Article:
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Germany's Factory Orders Decline On Weak Domestic Demand

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Germany's factory orders declined more-than-expected in August on weak domestic demand, figures from Destatis revealed Monday.

German investor confidence deteriorated sharply in October to the weakest since July 2009 despite stimulus measures announced by the European Central Bank, survey results from the behavioral research institute Sentix showed.

Factory orders decreased 0.6 percent on month, bigger than the expected 0.4 percent drop but slower than the revised 2.1 percent decline seen in July.

The monthly fall in August was driven by a 2.6 percent decrease in domestic orders, while foreign orders grew 0.9 percent. Orders from euro area and the non-euro area advanced 1.5 percent and 0.4 percent, respectively.

Destatis is slated to release August industrial production data on October 8. Production is expected to fall marginally by 0.1 percent.

The economy ministry said the weakness in demand continued in industry. The industrial sector remains subdued for the time being.

On a yearly basis, factory orders fell 6.7 percent after decreasing 5 percent in July. Economists had forecast a 6.6 percent drop.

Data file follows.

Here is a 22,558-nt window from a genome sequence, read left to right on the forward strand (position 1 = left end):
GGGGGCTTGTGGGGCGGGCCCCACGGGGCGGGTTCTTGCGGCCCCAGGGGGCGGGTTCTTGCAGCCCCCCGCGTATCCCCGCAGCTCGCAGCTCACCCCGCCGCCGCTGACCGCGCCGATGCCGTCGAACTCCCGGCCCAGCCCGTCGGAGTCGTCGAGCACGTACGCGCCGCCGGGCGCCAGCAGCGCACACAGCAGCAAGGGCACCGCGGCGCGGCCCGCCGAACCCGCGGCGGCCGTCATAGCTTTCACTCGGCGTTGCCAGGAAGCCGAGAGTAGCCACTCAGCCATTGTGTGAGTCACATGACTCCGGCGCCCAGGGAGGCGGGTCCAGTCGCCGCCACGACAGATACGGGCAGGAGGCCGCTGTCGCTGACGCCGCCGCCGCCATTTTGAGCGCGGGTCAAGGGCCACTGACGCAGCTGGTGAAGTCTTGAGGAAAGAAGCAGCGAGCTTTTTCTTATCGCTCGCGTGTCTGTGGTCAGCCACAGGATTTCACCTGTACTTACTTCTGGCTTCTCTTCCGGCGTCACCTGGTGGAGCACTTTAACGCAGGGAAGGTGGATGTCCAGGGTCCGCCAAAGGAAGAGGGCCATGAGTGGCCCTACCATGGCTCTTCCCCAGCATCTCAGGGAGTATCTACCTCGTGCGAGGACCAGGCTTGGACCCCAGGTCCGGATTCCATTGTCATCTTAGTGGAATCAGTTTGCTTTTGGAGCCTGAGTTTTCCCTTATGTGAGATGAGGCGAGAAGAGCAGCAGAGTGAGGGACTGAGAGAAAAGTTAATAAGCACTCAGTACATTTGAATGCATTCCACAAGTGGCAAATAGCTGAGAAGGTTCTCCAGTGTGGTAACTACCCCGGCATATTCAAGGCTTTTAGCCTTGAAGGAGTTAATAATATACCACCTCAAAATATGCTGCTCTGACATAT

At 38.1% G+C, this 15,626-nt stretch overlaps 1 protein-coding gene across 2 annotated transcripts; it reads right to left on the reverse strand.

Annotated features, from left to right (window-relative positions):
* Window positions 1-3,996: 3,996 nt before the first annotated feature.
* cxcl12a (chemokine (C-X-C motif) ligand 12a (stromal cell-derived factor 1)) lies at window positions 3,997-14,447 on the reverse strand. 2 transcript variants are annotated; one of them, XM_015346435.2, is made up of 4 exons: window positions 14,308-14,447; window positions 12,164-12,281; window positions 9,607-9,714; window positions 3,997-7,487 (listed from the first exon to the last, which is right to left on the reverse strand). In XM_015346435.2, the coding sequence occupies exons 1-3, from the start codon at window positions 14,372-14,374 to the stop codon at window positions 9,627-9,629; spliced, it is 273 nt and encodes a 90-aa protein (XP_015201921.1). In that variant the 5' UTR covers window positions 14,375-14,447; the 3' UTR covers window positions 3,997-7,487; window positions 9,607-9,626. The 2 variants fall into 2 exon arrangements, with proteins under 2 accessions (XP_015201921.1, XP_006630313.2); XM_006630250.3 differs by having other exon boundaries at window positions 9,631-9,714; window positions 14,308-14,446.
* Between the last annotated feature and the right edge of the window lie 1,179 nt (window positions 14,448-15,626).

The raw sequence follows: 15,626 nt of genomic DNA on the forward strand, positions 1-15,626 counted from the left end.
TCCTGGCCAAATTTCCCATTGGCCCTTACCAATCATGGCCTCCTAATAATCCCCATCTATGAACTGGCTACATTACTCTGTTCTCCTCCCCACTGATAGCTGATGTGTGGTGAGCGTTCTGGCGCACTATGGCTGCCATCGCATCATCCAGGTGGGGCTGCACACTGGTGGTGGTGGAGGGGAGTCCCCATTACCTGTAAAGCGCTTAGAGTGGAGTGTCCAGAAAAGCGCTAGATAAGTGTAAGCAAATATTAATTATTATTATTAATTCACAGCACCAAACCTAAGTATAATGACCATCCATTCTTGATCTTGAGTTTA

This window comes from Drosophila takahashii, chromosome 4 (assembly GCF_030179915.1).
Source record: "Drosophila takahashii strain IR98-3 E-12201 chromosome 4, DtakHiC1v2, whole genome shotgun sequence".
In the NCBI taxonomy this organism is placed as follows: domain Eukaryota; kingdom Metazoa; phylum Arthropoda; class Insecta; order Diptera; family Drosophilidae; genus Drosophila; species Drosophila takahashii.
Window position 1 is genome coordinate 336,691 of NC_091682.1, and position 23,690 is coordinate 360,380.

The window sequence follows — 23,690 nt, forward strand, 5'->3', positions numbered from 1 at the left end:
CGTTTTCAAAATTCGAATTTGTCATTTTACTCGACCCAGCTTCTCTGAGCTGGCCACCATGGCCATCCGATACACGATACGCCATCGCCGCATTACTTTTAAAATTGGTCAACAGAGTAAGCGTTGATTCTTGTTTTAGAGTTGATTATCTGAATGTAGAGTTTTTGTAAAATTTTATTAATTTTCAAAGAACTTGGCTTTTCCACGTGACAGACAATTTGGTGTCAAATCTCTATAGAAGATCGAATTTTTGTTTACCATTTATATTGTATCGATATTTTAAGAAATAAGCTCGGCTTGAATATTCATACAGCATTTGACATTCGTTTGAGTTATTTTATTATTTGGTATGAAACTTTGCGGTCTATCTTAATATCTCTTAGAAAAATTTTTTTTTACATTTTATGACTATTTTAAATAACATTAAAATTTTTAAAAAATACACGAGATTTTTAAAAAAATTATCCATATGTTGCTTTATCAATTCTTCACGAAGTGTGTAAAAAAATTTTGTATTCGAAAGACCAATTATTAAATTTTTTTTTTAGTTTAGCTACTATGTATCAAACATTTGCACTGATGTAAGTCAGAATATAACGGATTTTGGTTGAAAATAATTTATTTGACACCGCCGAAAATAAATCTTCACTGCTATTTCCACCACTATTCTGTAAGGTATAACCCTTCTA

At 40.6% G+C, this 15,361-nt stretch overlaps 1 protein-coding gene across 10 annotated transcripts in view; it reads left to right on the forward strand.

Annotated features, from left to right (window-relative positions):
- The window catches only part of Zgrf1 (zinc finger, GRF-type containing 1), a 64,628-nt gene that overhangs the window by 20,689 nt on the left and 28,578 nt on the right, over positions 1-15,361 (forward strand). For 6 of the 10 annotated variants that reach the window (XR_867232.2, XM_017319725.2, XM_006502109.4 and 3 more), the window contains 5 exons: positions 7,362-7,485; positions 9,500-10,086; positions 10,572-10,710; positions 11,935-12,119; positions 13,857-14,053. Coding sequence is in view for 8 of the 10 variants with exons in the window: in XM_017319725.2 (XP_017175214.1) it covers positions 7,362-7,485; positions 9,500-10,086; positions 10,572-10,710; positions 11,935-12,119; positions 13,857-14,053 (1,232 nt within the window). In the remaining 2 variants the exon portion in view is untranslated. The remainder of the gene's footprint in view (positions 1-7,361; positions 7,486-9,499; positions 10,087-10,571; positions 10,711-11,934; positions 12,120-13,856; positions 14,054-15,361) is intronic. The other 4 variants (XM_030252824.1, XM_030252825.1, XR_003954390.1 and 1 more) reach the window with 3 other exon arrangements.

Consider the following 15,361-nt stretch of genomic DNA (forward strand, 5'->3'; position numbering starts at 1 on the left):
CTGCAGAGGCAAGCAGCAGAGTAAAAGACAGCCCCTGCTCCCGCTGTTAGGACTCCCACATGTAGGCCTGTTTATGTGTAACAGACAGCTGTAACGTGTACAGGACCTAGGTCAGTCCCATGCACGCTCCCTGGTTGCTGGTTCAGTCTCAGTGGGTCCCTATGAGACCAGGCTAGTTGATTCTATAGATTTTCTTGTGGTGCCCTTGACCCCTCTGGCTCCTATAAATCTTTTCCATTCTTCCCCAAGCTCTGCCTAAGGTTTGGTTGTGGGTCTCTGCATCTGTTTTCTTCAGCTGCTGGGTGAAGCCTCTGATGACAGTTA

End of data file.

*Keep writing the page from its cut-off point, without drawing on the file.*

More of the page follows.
Data showed that manufacturing turnover increased 1.3 percent on month, following a 1.2 percent decrease in July.

According to Sentix, the German investor sentiment indicator eased to -19.4 in October from -12.8 in the previous month. The current situation indicator fell to -18.0 from -10.5 and the expectations index dropped to -20.8 from -15.0 in September.

Last week, Germany's leading economic institutes slashed the economic growth forecast for this year and next, to 0.5 percent and 1.1 percent, respectively, citing the weakening global demand for capital goods exports.

In September, Bundesbank said Germany is likely to enter a technical recession in the third quarter, but it not a cause for concern. The economy had contracted 0.1 percent in the second quarter.

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